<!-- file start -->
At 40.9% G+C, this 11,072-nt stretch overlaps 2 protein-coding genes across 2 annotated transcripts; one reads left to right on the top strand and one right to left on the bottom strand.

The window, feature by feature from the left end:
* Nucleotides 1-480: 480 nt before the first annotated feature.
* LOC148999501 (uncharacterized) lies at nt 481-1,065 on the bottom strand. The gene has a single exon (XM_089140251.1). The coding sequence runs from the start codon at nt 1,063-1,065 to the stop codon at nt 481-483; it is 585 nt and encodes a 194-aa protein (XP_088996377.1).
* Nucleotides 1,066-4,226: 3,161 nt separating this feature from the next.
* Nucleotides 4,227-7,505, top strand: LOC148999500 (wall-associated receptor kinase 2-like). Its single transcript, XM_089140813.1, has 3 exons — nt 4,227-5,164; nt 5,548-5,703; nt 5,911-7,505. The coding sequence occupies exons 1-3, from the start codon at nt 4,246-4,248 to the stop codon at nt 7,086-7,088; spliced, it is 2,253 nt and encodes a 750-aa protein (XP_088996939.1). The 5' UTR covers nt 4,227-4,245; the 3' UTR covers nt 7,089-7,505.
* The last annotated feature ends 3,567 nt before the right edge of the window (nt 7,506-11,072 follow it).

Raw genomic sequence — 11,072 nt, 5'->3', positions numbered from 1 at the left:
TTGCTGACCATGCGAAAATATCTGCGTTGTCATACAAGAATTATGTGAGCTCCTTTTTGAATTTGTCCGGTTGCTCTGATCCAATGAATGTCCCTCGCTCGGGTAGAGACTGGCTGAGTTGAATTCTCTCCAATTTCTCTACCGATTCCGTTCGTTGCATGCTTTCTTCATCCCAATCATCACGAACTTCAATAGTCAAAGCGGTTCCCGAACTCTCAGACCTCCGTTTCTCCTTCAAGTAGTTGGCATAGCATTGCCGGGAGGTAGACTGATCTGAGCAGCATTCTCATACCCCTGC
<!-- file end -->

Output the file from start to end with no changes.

At 40.9% G+C, this 11,072-nt stretch overlaps 2 protein-coding genes across 2 annotated transcripts; one reads left to right on the top strand and one right to left on the bottom strand.

The window, feature by feature from the left end:
* Nucleotides 1-480: 480 nt before the first annotated feature.
* LOC148999501 (uncharacterized) lies at nt 481-1,065 on the bottom strand. The gene has a single exon (XM_089140251.1). The coding sequence runs from the start codon at nt 1,063-1,065 to the stop codon at nt 481-483; it is 585 nt and encodes a 194-aa protein (XP_088996377.1).
* Nucleotides 1,066-4,226: 3,161 nt separating this feature from the next.
* Nucleotides 4,227-7,505, top strand: LOC148999500 (wall-associated receptor kinase 2-like). Its single transcript, XM_089140813.1, has 3 exons — nt 4,227-5,164; nt 5,548-5,703; nt 5,911-7,505. The coding sequence occupies exons 1-3, from the start codon at nt 4,246-4,248 to the stop codon at nt 7,086-7,088; spliced, it is 2,253 nt and encodes a 750-aa protein (XP_088996939.1). The 5' UTR covers nt 4,227-4,245; the 3' UTR covers nt 7,089-7,505.
* The last annotated feature ends 3,567 nt before the right edge of the window (nt 7,506-11,072 follow it).

Raw genomic sequence — 11,072 nt, 5'->3', positions numbered from 1 at the left:
TTGCTGACCATGCGAAAATATCTGCGTTGTCATACAAGAATTATGTGAGCTCCTTTTTGAATTTGTCCGGTTGCTCTGATCCAATGAATGTCCCTCGCTCGGGTAGAGACTGGCTGAGTTGAATTCTCTCCAATTTCTCTACCGATTCCGTTCGTTGCATGCTTTCTTCATCCCAATCATCACGAACTTCAATAGTCAAAGCGGTTCCCGAACTCTCAGACCTCCGTTTCTCCTTCAAGTAGTTGGCATAGCATTGCCGGGAGGTAGACTGATCTGAGCAGCATTCTCATACCCCTGC